Tons of work got done during the 3 weeks there, including:
Took down and partly processed 6 very large cypress trees above the tea field
Started new long-term compost pile
Planted several dozen new tea plants, mostly Y/Y cultivars
Lots of wood moving and splitting
Re-built the char pit with real firebrick, which should last forever
Several burns of the char pit.
Lots of thinking about how to make the process easier, mostly in the sifting-crushing-sorting. Right now i am thinking about building a low-tech Rotary Sifter, something like this. Combined with some kind of crushing phase, with gravity to assist in moving char through the process, i think this would radically increase the amount of finished fine char per hour of work.
Update: it turns out that what i’d like to build is called a Trommel.
I’ll be back on the island from August 24 – September 15 – to work on the farm, plant tea plants, split firewood, make compost, make biochar, and experiment with lots of cool stuff like making native bricks and larger and better biochar production techniques. I’ve also just bought a GoPro and Steadicam so i hope to make some videos about all of the above. Stay tuned!
2. A response to the above article by Hemal de Silva, http://dl.dropbox.com/u/52700813/Biochar.pdf
In summary, he says that while biochar is certainly good for tea soils and yields, the economic situation is more complicated, lack of re-investment money means biochar may not be sufficient to solve the industry’s money-losing problems, by itself. He suggests that looking at particular tree species, Pentadesma butyracea and Garcinia indica (Kokum) might provide a better economic result.
I was unaware of the economic picture and have never heard of these tree species, so it’s very interesting.
I spent the month of September 2011 back on the farm, getting it into shape and making batches of biochar. At the end of the month i took a truckload of the char down to Josiah’s biochar operation in Puna, where it was inoculated and ground up. Back at the farm, the living char was spread all over, especially in the tea field.
The farm is in a very rural, remote location – which is why it’s so surprising that Google actually got around to driving the neighborhood – but they did. You can even see the bottom part of our tea field clearly from the road, since the camera on the Google van is a bit higher than a person. Try the link: http://goo.gl/maps/khJt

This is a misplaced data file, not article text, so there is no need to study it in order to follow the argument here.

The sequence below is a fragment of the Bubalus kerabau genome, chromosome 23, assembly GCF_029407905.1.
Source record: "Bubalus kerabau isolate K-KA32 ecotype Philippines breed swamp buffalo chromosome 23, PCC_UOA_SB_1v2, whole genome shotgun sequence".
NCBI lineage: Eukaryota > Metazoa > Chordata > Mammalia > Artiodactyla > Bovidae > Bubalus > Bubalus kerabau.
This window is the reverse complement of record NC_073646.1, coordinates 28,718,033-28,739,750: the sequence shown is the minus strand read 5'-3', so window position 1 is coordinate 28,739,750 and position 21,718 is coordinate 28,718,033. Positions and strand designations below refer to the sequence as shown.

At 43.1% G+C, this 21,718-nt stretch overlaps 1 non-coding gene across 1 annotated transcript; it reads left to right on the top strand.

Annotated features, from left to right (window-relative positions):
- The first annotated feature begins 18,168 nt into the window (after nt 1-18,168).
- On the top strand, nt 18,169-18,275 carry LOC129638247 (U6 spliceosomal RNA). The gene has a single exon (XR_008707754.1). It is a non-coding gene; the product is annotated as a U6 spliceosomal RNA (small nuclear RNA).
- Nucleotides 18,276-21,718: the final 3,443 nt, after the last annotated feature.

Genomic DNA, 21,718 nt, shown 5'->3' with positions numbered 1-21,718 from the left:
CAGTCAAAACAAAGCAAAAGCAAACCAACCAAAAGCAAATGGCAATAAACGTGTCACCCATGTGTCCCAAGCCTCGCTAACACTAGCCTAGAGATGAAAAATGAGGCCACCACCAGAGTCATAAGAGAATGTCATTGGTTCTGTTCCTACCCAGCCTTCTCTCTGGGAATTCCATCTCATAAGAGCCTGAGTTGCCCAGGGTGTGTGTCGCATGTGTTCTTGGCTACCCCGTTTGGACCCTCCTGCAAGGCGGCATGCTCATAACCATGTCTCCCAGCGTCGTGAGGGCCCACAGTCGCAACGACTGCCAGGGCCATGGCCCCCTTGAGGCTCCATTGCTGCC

The full name of the document is “Specialty Crops for Pacific Island Agroforestry: Farm and Forestry Production and Marketing Profile for Tea (Camellia sinensis)”. It’s online at agroforestry.net (or directly to the PDF).
I contributed a bit to the document, with some reviewing, an illustration of using ginger as a mulch, and some notes on economics. I’m quite happy with the result, which in 32 pages manages to describe a great deal of what someone needs to know to grow tea in Hawai’i, and process and market it. There’s also some eye-opening statistics about tea in the rest of the world, where the cost of production can be 50x less.
A lot of this information is hard to come by unless you have one of the tea textbooks (the spotty Hajra book from India, or the wildly expensive Willson book from the UK), so it’s great that much of the important knowledge is now online for free.
Meanwhile, our tea continues to grow with astonishingly well. I am baffled by the textbooks which say tea should be “pruned back once every 3–4 years to a height that is comfortable for plucking.” Our tea only takes a few months to go from flat hedges to a wild, tall, profusion of growth. If this keeps up, it will need serious pruning twice a year just to keep it harvestable. Perhaps more frequent and aggressive plucking would help keep it under control, but there there are many other things on the farm (and building the new house) which distract from harvesting. One thing is for sure: the conditions here are very, very good for tea. The soil (just compost, biochar, & mulching) and wet Hamakua weather seem to be perfect.
It’s been a long time since we’ve blogged about tea. The field has been growing exceedingly well, particular in the wet wet weather which stayed wet until mid-April this year. Tea loves rain! Our February 22 harvest, a full-bodied oolong, was announced on facebook and did well. The May 1 harvest experienced difficult conditions, surprisingly hot and dry, which sun-cooked the leaves even before processing. More recently, we did a harvest on May 21 which was made into two kinds of green tea: classic Chinese green, and my attempt at a Japanese green. The Chinese turned out very good. For the Japanese, we don’t have one of those heated tables that traditional rolling is done on, so i improvised. The result is promising – it does taste like sencha – but probably not yet good enough to sell. You can try some if you come by the farm.
Recent intern Alisha, picking leaves for the May 21 harvest made into green tea.
After the major pruning of 5/25, all the older plants are now hedges
Some young tea plants, freshly planted up the hillside. Recent intern Comus helped with much of the planting.
View of the lower field which is nearly all grown in, and now pruned into hedges
Note the pruning makes a lot of stick-ends, each of which should sprout multiple leaves next time, all at the same height for abundant and easy harvesting